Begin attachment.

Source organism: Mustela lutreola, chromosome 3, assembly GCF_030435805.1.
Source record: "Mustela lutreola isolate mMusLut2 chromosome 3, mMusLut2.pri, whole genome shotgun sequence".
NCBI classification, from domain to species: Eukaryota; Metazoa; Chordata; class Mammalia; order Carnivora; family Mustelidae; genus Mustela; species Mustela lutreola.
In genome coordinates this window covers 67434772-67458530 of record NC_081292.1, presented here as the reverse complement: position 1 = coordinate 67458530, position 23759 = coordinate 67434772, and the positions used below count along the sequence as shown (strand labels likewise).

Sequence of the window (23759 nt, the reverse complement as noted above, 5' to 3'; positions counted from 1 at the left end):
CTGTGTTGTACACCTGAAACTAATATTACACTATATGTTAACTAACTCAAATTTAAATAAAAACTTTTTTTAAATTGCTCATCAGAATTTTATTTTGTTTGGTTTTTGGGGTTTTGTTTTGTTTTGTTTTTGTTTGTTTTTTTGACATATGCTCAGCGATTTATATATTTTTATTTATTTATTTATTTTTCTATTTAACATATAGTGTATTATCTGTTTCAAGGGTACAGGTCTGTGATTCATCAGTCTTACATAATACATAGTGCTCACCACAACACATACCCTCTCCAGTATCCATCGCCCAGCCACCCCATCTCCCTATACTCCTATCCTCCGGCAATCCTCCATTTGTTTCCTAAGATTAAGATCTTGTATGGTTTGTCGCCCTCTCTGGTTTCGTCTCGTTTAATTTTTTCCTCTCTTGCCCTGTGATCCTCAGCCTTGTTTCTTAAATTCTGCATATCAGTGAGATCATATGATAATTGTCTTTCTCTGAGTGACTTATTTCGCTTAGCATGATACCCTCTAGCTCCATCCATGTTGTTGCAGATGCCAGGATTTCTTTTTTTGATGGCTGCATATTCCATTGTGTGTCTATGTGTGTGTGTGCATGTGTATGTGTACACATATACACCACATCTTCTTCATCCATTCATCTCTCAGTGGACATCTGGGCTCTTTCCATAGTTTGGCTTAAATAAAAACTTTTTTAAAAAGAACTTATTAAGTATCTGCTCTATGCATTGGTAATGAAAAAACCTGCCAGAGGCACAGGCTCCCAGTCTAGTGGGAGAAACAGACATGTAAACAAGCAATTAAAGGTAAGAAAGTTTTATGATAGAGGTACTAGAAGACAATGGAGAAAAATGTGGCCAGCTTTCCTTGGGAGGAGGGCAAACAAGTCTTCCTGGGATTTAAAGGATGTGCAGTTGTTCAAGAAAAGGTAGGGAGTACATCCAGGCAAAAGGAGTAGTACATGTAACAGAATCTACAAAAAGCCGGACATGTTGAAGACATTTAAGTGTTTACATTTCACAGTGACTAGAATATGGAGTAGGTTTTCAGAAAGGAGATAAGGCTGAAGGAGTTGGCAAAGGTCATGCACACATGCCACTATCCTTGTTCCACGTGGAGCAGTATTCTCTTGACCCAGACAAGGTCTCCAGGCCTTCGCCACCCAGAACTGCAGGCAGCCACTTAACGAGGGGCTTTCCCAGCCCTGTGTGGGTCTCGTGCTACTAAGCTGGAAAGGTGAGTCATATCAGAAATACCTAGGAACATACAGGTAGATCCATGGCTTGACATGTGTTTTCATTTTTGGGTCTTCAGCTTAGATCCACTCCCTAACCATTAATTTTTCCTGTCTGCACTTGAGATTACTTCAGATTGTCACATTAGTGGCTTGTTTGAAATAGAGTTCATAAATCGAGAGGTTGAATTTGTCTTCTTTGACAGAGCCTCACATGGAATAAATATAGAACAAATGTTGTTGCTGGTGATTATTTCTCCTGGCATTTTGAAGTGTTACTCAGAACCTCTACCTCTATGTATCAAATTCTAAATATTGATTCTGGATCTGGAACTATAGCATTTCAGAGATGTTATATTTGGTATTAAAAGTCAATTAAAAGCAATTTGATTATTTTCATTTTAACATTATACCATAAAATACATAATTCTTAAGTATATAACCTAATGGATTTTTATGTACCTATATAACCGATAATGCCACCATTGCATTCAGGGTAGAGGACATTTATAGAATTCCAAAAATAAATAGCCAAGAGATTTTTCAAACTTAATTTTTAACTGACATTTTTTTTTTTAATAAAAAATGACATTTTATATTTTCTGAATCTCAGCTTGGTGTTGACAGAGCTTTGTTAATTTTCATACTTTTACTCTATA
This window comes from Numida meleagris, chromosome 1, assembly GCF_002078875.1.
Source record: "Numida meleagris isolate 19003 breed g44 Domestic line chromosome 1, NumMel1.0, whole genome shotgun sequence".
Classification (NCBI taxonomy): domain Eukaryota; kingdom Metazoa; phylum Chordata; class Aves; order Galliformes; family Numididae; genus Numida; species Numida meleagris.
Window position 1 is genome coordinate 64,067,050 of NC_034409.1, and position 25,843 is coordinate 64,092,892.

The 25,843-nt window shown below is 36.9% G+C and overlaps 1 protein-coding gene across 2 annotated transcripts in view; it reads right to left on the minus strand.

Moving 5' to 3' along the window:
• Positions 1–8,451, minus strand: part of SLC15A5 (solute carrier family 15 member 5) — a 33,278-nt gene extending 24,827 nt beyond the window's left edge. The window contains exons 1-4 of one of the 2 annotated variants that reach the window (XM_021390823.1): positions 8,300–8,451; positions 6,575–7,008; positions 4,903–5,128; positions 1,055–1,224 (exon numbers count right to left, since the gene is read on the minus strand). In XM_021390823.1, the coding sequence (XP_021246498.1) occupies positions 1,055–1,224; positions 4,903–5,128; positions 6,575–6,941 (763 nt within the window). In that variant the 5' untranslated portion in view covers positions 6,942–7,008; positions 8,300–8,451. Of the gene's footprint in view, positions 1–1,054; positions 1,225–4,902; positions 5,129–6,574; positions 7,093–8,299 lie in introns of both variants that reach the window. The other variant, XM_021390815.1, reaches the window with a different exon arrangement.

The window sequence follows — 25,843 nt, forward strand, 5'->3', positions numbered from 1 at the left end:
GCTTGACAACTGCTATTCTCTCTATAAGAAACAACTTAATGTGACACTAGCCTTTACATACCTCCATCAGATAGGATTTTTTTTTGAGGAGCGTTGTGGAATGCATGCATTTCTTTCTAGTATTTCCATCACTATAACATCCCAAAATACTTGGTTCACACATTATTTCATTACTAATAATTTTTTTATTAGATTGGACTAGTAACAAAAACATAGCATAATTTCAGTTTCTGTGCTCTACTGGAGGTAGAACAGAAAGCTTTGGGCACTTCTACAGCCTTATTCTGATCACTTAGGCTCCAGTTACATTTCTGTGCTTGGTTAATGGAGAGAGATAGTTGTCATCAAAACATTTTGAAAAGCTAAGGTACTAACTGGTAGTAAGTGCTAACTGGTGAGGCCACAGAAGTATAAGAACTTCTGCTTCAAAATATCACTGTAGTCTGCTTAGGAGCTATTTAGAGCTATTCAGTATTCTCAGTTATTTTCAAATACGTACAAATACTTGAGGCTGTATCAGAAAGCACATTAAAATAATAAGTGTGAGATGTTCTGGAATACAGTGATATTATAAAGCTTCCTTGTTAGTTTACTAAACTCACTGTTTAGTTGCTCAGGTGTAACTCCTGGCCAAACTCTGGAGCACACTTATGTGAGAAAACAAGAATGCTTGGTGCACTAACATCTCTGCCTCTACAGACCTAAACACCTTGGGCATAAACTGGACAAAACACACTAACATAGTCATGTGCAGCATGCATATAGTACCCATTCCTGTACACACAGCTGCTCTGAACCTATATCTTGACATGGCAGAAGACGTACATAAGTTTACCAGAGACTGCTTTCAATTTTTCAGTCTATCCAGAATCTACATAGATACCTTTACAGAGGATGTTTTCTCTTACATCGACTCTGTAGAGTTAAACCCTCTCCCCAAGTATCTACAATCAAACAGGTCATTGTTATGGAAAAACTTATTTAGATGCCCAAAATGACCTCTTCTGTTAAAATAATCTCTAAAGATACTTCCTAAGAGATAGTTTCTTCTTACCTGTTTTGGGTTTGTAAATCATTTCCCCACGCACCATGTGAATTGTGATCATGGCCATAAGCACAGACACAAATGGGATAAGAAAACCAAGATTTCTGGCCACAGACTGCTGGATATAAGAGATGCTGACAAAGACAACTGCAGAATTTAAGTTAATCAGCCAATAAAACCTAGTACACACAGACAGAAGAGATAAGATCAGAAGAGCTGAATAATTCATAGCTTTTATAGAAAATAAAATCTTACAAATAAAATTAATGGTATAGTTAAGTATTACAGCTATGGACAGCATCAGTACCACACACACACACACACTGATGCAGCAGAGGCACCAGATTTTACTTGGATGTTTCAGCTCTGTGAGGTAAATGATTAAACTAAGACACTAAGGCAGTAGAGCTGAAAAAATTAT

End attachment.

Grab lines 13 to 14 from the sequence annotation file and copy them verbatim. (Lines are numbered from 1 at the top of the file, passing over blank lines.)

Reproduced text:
• Positions 1–8,451, minus strand: part of SLC15A5 (solute carrier family 15 member 5) — a 33,278-nt gene extending 24,827 nt beyond the window's left edge. The window contains exons 1-4 of one of the 2 annotated variants that reach the window (XM_021390823.1): positions 8,300–8,451; positions 6,575–7,008; positions 4,903–5,128; positions 1,055–1,224 (exon numbers count right to left, since the gene is read on the minus strand). In XM_021390823.1, the coding sequence (XP_021246498.1) occupies positions 1,055–1,224; positions 4,903–5,128; positions 6,575–6,941 (763 nt within the window). In that variant the 5' untranslated portion in view covers positions 6,942–7,008; positions 8,300–8,451. Of the gene's footprint in view, positions 1–1,054; positions 1,225–4,902; positions 5,129–6,574; positions 7,093–8,299 lie in introns of both variants that reach the window. The other variant, XM_021390815.1, reaches the window with a different exon arrangement.

The window sequence follows — 25,843 nt, forward strand, 5'->3', positions numbered from 1 at the left end: